The nice thing about tabletop miniature wargames getting the video game treatment is that the computer has to learn the rules, not you. Also? No need to paint miniatures! Those are just a couple of reasons why it’s cool to have Field of Glory II: Medieval at our fingertips.
Now, traditionally, the first paragraph after the intro is dedicated to the plot. In this case, it’s a bit hard to do as Field of Glory II: Medieval is set in a period rather than following a strict narrative story. Welcome to the High Medieval period, situated between 1000 AD and 1200 AD (roughly). You want to take a European army of the period of a spin? You can! The Irish, Novgorod, the Teutonic Order, the Free Canton, the Baltic tribes – all these and many more armies are in the game. Take control (or take them on) in scenarios and campaigns both bespoke and player-customized.
Ah, no painting!
Due to its lineage setting roots in a tabletop miniature wargame, Field of Glory II: Medieval is a turn-based strategy game. You get your turn and you can move your entire army on the field of squares (not hexes). Your army is broken down into units. Each occupies a single square, and can range from 60 cavalry to 500 peasants.
Some units will have embedded commanders – either the Commander-in-Chief or one of his Sub-Generals. They gives them a boost in power and act as beacons for rallying and command. Those generals may or may not die when the going gets tough. Such is the price of glory (and desire to have more fields).
Field of Glory II: Medieval makes the process warfare that much easier by showing you the odds of victory, draw, or loss for every potential attack. This means that you don’t have to know the unit stats by heart – you’re given all the information you need.
The few stats that exist can be easily interpreted without reading the manual. Maybe it’s my historical background, maybe my experience with Field of Glory II, but I can probably tell that undrilled, unmaneuverable heavy foot won’t be the most nimble unit on the field, nor that it will do well while stuck in a forest.
Is Field of Glory II: Medieval the Medieval II: Total War of our day?
What I’m trying to say here is that this grog medieval battle game is easier to get your head around than God-damn Total War. I checked: units now-a-days have seven general stats before you get into attack capabilities. There’s no benchmark to know whether your dudes are good or not either.
Meanwhile, Field of Glory II: Medieval tells you, in simple words, that this unit is of Average Quality, that one’s of Superior – you probably know which one will come out on top. Remember: you’re given odds of any given encounter, and if you want more information, there’s a whole damn sidebar dedicated to hunt for information in.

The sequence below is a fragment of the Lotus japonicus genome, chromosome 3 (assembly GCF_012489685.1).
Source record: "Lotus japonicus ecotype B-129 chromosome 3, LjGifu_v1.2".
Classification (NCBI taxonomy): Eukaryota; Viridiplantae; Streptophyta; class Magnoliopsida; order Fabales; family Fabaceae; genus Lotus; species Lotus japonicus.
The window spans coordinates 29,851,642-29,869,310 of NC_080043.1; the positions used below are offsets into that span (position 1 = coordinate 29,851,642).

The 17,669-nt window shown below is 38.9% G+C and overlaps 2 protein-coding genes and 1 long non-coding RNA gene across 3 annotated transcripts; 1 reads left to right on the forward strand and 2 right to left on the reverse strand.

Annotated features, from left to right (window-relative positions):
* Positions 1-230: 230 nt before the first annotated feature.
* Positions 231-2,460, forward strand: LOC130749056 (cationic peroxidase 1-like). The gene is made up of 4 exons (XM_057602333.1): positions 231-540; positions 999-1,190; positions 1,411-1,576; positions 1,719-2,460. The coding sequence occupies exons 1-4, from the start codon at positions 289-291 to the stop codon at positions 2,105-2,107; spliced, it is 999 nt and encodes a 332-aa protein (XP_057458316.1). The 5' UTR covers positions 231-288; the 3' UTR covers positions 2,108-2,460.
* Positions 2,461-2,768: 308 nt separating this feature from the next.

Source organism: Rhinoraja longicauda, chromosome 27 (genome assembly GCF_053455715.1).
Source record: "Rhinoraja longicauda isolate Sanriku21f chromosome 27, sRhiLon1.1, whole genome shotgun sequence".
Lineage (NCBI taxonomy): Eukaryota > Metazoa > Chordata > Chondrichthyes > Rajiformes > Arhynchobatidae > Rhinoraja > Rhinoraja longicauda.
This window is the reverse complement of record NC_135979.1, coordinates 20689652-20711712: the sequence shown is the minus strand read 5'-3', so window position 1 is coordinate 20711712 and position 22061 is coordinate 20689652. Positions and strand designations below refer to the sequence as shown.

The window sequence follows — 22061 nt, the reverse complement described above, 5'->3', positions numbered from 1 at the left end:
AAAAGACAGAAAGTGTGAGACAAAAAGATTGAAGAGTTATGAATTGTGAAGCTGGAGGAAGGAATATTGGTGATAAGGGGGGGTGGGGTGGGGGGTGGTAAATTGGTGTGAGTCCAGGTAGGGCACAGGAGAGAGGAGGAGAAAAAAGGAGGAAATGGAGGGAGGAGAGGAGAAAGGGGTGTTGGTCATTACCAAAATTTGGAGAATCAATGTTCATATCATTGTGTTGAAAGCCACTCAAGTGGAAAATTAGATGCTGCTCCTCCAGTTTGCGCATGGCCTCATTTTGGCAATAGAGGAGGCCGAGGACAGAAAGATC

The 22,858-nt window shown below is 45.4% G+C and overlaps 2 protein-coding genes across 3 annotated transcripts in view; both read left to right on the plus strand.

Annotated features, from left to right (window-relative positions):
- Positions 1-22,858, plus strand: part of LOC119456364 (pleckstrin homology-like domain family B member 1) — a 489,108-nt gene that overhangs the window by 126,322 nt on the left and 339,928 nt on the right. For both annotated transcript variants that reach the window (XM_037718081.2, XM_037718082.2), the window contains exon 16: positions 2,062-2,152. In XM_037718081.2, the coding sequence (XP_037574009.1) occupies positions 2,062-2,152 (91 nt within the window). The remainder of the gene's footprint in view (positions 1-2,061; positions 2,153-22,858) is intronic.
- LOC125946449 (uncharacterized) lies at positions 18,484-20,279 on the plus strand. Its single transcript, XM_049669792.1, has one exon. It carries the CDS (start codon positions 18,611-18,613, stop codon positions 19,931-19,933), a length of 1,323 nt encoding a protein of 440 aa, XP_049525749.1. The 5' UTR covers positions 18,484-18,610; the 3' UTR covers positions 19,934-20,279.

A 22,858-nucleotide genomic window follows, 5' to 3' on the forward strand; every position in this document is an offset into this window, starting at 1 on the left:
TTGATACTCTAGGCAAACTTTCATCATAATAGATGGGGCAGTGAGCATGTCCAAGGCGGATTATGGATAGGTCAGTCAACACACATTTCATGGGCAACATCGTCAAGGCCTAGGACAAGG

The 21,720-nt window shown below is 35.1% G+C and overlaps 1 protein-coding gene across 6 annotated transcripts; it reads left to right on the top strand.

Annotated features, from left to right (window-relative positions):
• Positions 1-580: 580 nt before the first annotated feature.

Not guts on the field, no glory
However, melee leads to probably the most game-y thing in play. Once a unit is stuck in melee in Field of Glory II: Medieval, it will stay there until someone falls back, routs, and so on. And if it’s stuck in melee, it will have to fight every turn.
Therefore, if it’s your turn, it’s beneficial to be deliberate with sequence of melee fights. Maybe, just maybe, you can get break a weak unit, which then routs and unnerves a nearby unit of housecarls. This will make the subsequent brawl with housecarls easier for the unit stuck with it. It reminds of the current Age of Sigmar thing where the sequence of melee resolution matters, but this implementation is better in every way.
Of course, there are more times when you lose full control of your troops than just melee. For example, cavalry tends to do the historical thing and go on to pursue units that break. Not that great when it happens to your expensive knights! Yet it can be a blessing when the opponent’s heavy cav with the embedded C-in-C runs off after some spearmen, abandoning the main brawl.
Halt, power-gaming scum!
Now that we mentioned unit types, Field of Glory II: Medieval has a nice way of preventing the issue of Total War “all horse archer” armies. How? By putting hard limits on what you can take. While units in the game feel fairly generic at times (especially when it comes to spearmen), each army has set limits of what it can take and how much.
Playing Novgorod? Hope you like medium cavalry, because the historical nation did – you’ll start with three* mandatory units already subtracted from your point total, and you can buy ten** more. Wanted to flood the field with infantry? Should have chosen something like Sweden, ya dingus.
I love it. Broken spam armies plague games both on the physical and virtual tabletop, and when the only limit is money/points, then there’s nothing stopping the players from being little gamey shits. But both limiting units and imposing mandatory ones are some great ways to deal with the issue.
I can almost remember the times when this was a thing in Warhammer 40,000, and mandatory cores work marvelously in Lord the Ring/Hobbit/Middle Earth Strategy Battle Game Battle Companies as well as Chain of Command. Take heed, game designers!
Onto more technical stuff, I’d say that Field of Glory II: Medieval looks and plays decent. If you adjust for the grog-game context, it looks good. This isn’t unity of command, but I love those formations, how they fill the squares and mill about. I love the casualty numbers and notifications rising above the units. I also love the sounds, both the music and the clash of battle, or the trumpets that signal a rallying unit.
All things considered, Field of Glory II: Medieval is a very decent title. Sure, maybe you’d love to have more units in rosters closer to you heart (Lithuania, I mean Lithuania). But those are the risks of playing historical games – there might not be that much data about the real colorful stuff military stuff. Or maybe your country was just that boring! Whatever the case may be, I can’t wait for it to get the Empires treatment.
*Don’t at me if I got the number wrong